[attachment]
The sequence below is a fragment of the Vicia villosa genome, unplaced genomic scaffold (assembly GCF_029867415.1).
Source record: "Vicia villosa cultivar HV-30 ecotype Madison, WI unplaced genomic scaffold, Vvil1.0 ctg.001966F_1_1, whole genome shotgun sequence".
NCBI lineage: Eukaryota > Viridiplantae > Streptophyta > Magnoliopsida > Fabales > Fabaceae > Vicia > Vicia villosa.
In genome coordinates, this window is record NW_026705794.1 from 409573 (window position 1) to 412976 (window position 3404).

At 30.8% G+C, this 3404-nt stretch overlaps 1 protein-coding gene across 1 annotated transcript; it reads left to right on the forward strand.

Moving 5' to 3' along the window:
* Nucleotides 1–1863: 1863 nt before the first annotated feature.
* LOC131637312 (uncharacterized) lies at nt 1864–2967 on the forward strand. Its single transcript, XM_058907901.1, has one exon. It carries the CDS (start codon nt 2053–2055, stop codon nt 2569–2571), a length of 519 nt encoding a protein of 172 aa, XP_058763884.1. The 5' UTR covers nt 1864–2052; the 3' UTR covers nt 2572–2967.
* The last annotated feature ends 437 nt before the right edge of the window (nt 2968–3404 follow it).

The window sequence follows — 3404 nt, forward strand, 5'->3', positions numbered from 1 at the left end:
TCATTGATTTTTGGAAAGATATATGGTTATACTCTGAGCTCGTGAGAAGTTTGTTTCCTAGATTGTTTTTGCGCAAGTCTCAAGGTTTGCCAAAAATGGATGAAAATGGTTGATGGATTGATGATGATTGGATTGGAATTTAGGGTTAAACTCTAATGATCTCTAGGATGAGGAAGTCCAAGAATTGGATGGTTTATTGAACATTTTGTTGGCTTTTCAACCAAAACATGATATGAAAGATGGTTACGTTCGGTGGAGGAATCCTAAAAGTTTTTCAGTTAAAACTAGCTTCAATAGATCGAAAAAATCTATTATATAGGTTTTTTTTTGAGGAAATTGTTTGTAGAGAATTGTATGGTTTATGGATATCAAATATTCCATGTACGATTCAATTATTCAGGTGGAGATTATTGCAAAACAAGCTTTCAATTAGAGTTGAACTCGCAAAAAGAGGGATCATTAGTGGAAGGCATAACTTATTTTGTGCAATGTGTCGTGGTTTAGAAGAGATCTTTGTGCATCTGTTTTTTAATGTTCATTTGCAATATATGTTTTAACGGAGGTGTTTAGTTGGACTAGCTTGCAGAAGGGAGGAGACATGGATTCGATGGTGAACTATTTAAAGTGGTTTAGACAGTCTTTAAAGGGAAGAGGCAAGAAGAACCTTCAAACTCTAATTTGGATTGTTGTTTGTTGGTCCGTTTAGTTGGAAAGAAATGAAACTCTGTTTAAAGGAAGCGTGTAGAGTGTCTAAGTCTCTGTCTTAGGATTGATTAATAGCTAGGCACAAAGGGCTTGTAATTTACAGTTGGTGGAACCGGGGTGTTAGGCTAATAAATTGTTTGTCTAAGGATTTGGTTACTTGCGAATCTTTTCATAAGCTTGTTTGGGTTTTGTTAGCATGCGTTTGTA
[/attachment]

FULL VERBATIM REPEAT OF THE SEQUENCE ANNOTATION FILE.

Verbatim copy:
The sequence below is a fragment of the Vicia villosa genome, unplaced genomic scaffold (assembly GCF_029867415.1).
Source record: "Vicia villosa cultivar HV-30 ecotype Madison, WI unplaced genomic scaffold, Vvil1.0 ctg.001966F_1_1, whole genome shotgun sequence".
NCBI lineage: Eukaryota > Viridiplantae > Streptophyta > Magnoliopsida > Fabales > Fabaceae > Vicia > Vicia villosa.
In genome coordinates, this window is record NW_026705794.1 from 409573 (window position 1) to 412976 (window position 3404).

At 30.8% G+C, this 3404-nt stretch overlaps 1 protein-coding gene across 1 annotated transcript; it reads left to right on the forward strand.

Moving 5' to 3' along the window:
* Nucleotides 1–1863: 1863 nt before the first annotated feature.
* LOC131637312 (uncharacterized) lies at nt 1864–2967 on the forward strand. Its single transcript, XM_058907901.1, has one exon. It carries the CDS (start codon nt 2053–2055, stop codon nt 2569–2571), a length of 519 nt encoding a protein of 172 aa, XP_058763884.1. The 5' UTR covers nt 1864–2052; the 3' UTR covers nt 2572–2967.
* The last annotated feature ends 437 nt before the right edge of the window (nt 2968–3404 follow it).

The window sequence follows — 3404 nt, forward strand, 5'->3', positions numbered from 1 at the left end:
TCATTGATTTTTGGAAAGATATATGGTTATACTCTGAGCTCGTGAGAAGTTTGTTTCCTAGATTGTTTTTGCGCAAGTCTCAAGGTTTGCCAAAAATGGATGAAAATGGTTGATGGATTGATGATGATTGGATTGGAATTTAGGGTTAAACTCTAATGATCTCTAGGATGAGGAAGTCCAAGAATTGGATGGTTTATTGAACATTTTGTTGGCTTTTCAACCAAAACATGATATGAAAGATGGTTACGTTCGGTGGAGGAATCCTAAAAGTTTTTCAGTTAAAACTAGCTTCAATAGATCGAAAAAATCTATTATATAGGTTTTTTTTTGAGGAAATTGTTTGTAGAGAATTGTATGGTTTATGGATATCAAATATTCCATGTACGATTCAATTATTCAGGTGGAGATTATTGCAAAACAAGCTTTCAATTAGAGTTGAACTCGCAAAAAGAGGGATCATTAGTGGAAGGCATAACTTATTTTGTGCAATGTGTCGTGGTTTAGAAGAGATCTTTGTGCATCTGTTTTTTAATGTTCATTTGCAATATATGTTTTAACGGAGGTGTTTAGTTGGACTAGCTTGCAGAAGGGAGGAGACATGGATTCGATGGTGAACTATTTAAAGTGGTTTAGACAGTCTTTAAAGGGAAGAGGCAAGAAGAACCTTCAAACTCTAATTTGGATTGTTGTTTGTTGGTCCGTTTAGTTGGAAAGAAATGAAACTCTGTTTAAAGGAAGCGTGTAGAGTGTCTAAGTCTCTGTCTTAGGATTGATTAATAGCTAGGCACAAAGGGCTTGTAATTTACAGTTGGTGGAACCGGGGTGTTAGGCTAATAAATTGTTTGTCTAAGGATTTGGTTACTTGCGAATCTTTTCATAAGCTTGTTTGGGTTTTGTTAGCATGCGTTTGTA